Speaking in 1992, she said history too often maintains "that my feet were hurting and I didn't know why I refused to stand up when they told me. But the real reason of my not standing up was I felt that I had a right to be treated as any other passenger. We had endured that kind of treatment for too long."
Her arrest triggered a 381-day boycott of the bus system organized by a then little-known Baptist minister, the Rev. Martin Luther King Jr., who later earned the Nobel Peace Prize for his work.
"At the time I was arrested I had no idea it would turn into this," Mrs. Parks said 30 years later.
"It was just a day like any other day. The only thing that made it significant was that the masses of the people joined in."The Montgomery bus boycott, which came one year after theU.S. Supreme Court's landmark declaration that separate schools for blacks and whites were "inherently unequal," marked the start of the modern civil rights movement.

From Cassandra Spratling's "Rosa Parks, civil rights heroine, is dead" (Detroit Free Press):

This gentle giant, whose quietness belied her toughness, became the catalyst for a movement that broke the back of legalized segregation in the United States, gave rise to the astounding leadership of Dr. Martin Luther King Jr., and inspired fighters for freedom and justice throughout the world.
Parks, the beloved mother of the civil rights movement, is dead, a family member confirmed late Monday.
But already it's evident that her spirit lives in hundreds of thousands of people inspired by her unwavering commitment to work for a better world - a commitment that continued even after age and failing health slowed her in the 1990s.

From Jannell McGrew's "Parks' quiet courage helped change the world" (Montgomery Advertiser):

"She's gone, but she has left her footprints on the sands of time," said local civil rights activist Johnnie Carr, a close friend of Parks, after hearing the news of her death Monday. "What she did contributed so much to the success of whatever we did in trying to break down the segregated rules and regulations we had in the community and the world."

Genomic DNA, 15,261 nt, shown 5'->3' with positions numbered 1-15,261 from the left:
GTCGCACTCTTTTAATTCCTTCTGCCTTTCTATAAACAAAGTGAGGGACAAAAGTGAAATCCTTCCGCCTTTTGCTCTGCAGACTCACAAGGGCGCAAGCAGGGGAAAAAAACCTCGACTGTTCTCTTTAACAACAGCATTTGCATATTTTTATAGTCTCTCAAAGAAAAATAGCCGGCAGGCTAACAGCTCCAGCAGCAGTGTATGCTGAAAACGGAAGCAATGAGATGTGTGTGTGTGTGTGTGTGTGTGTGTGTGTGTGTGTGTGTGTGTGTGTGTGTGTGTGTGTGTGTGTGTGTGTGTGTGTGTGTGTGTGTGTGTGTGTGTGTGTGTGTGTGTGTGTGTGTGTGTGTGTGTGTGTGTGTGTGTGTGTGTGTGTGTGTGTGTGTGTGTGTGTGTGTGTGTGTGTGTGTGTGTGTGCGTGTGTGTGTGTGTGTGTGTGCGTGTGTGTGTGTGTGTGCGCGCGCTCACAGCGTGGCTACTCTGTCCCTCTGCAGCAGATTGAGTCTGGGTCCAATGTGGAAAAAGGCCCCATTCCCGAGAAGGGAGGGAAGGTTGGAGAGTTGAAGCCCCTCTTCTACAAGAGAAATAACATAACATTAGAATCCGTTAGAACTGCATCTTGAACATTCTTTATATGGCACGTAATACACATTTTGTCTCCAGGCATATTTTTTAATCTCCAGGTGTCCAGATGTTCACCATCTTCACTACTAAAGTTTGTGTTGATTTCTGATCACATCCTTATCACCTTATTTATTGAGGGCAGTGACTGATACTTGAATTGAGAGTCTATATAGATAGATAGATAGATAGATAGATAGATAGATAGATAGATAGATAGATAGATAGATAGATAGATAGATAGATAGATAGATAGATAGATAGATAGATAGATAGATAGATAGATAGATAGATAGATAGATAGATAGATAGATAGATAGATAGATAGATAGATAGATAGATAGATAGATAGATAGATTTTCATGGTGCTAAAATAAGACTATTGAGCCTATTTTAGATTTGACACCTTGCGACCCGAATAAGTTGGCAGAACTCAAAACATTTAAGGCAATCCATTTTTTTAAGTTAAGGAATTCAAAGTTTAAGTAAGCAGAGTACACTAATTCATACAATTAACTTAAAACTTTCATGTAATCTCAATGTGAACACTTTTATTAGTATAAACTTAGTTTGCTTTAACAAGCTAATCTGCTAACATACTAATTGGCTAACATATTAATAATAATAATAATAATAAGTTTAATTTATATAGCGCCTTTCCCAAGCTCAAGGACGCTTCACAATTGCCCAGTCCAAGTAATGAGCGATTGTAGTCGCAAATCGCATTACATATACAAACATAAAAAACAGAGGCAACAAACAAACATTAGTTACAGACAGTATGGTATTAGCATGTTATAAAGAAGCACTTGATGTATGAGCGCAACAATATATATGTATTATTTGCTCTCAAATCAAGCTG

Parks was selected by Time as one of the 100 Most Important People of the Century.

More today:

Civil Rights Pioneer Rosa Parks 1913-2005
Civil rights pioneer Rosa Parks has died at the age of 92. It was 50 years ago this December that she refused to relinquish her seat to a white man aboard a city bus in Montgomery, Alabama. She was arrested and convicted of violating the state's segregation laws. Her act of resistance led to a 13-month boycott of the Montgomery bus system that would spark the civil rights movement. The boycott would also help transform a 26-year-old preacher named Martin Luther King Junior to national prominence. In 1958 King wrote "no one can understand the action of Mrs. Parks unless he realizes that eventually the cup of endurance runs over, and the human personality cries out, 'I can take it no longer.''' Parks had been involved in the fight for freedom since the 1940s. She was active in the NAACP, helped raise money to defend the Scottsboro rape case and attended trainings at the Highlander Folk School of Tennessee. The Rev. Jesse Jackson said yesterday ''She sat down in order that we might stand up. Paradoxically, her imprisonment opened the doors for our long journey to freedom.'' Henry Louis Gates Jr called her "the Harriet Tubman of our time." After he was freed from jail Nelson Mandela recalled how Parks had inspired him and others in the South African struggle against apartheid. We'll have more on Rosa Parks in a few minutes.